The Undergraduate Research Program is offered in collaboration with MIT’s Department of Brain & Cognitive Sciences. The program provides a unique opportunity for students who do not have access to cutting-edge research facilities at their own institution to conduct supervised research in a fast-paced environment with state-of-the-art research facilities, and to experience first hand the academic, social, and cultural environment at MIT.
The program is designed to encourage students from under-represented minority groups, first-generation college students, students from economically-disadvantaged backgrounds, and students with disabilities to attend graduate school and pursue a career in basic research by providing them the opportunity to conduct supervised research in an outstanding research institution, in a supportive learning environment with plenty of interaction with graduate students and faculty. Over 85% of past participants have enrolled in highly ranked graduate programs within two years of completing this summer program. A number of our summer students have been awarded Goldwater Scholarships, pre-doctoral NSF fellowships (GRFP), or Howard Hughes Medical Institute (HHMI) Gilliam Fellowships for Advanced Study.
- Practical training in one of over 90 research laboratories affiliated with the Department of Biology, the Department of Brain & Cognitive Sciences, or the Department of Biological Engineering
- Weekly academic seminars
- Weekly meetings with faculty
- Extracurricular activities (1) Visit to Biotech labs; 2) Guided tour of Boston and the Freedom Trail; 3) One-day trip to Martha’s Vineyard; 4) 4th of July barbecue; 5) Boston Harbor cruise)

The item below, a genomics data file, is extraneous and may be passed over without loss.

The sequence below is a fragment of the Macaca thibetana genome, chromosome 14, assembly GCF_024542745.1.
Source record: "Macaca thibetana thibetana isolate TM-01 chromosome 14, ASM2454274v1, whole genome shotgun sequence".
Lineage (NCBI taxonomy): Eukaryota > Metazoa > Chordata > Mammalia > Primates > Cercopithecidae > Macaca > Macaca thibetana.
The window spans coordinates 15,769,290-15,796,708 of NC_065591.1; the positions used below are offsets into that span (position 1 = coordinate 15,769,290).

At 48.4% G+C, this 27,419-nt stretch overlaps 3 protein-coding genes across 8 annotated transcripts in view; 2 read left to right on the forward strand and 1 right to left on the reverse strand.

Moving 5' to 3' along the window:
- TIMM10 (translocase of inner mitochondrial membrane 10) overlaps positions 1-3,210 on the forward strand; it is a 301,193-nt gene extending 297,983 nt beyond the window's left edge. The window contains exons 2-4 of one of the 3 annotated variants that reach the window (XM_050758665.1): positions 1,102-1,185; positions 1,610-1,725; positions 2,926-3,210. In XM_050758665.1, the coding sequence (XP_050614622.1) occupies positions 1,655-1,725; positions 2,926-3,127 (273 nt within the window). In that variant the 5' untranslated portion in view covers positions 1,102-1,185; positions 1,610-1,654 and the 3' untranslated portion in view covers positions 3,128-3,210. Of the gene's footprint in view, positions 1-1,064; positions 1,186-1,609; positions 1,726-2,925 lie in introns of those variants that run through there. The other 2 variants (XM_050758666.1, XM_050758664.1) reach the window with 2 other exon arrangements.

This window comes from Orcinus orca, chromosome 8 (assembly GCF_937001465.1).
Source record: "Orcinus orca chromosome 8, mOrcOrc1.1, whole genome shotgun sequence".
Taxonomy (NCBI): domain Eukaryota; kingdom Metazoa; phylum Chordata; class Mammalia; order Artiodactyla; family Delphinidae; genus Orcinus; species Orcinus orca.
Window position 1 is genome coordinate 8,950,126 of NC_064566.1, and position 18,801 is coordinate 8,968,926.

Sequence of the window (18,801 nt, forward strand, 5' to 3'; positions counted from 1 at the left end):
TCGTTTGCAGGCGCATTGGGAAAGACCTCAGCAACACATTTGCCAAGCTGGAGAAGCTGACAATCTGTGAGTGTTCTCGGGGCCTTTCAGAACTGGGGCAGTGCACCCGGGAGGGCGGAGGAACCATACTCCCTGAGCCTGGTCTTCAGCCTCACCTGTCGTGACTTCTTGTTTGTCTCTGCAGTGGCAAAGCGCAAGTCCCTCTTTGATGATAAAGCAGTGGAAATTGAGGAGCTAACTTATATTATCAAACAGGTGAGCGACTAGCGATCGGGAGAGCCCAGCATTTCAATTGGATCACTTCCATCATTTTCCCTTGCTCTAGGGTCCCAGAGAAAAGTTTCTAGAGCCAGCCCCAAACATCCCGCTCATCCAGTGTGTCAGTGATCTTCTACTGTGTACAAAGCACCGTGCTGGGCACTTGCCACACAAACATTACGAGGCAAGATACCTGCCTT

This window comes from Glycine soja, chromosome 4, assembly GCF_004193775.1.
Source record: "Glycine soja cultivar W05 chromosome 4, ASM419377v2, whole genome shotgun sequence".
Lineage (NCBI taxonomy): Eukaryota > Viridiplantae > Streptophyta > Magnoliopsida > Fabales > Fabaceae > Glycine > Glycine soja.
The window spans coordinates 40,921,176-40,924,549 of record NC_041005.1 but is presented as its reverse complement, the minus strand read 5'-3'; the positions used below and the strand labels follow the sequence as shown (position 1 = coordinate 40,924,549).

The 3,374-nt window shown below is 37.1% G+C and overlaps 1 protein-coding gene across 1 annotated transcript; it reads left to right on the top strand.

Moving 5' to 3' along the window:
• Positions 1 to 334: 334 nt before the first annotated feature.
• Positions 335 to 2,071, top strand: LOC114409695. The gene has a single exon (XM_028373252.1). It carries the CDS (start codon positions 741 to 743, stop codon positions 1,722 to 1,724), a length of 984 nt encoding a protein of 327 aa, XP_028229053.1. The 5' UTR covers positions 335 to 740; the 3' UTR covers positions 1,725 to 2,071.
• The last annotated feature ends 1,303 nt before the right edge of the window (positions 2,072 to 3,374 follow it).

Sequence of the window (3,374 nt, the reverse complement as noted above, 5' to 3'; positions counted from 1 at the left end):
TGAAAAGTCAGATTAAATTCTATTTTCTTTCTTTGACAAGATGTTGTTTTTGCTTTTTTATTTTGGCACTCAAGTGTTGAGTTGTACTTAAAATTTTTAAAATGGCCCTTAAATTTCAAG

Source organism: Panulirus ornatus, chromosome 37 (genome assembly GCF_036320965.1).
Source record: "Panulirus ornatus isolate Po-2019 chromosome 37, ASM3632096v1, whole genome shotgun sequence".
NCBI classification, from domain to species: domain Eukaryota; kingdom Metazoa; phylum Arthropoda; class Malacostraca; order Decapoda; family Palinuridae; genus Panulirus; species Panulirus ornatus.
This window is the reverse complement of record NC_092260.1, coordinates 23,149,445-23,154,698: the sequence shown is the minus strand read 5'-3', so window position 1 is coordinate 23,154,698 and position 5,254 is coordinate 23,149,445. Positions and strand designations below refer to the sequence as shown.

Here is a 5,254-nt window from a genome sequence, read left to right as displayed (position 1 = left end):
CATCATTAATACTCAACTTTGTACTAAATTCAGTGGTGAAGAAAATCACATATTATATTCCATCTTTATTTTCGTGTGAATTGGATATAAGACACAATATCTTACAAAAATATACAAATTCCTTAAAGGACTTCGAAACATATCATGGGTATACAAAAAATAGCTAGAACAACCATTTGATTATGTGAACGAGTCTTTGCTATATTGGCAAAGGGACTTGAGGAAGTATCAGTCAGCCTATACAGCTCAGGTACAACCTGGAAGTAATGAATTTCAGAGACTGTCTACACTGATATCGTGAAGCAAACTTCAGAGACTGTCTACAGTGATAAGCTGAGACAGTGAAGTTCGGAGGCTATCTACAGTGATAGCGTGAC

- Includes housing, a domestic travel stipend, weekly living stipend
During the program, students work full-time in the laboratory, participate in weekly meetings with faculty, and attend weekly academic seminars. The weekly seminars are designed to help students improve their presentation skills and to be more competitive graduate applicants, and cover topics such as applying to graduate school, giving an oral presentation, writing a research abstract, and learning about various career options available to PhD graduates. Students will also have the opportunity to attend departmental retreats, research seminars and symposia, learn about the graduate application process and meet with various MIT faculty members. The program solicits constructive and timely feedback from the students through the use of weekly surveys.
At the end of the program students give a poster presentation on their research, submit a 5-page research summary, a one-page personal statement about their summer experience at MIT and complete a program evaluation.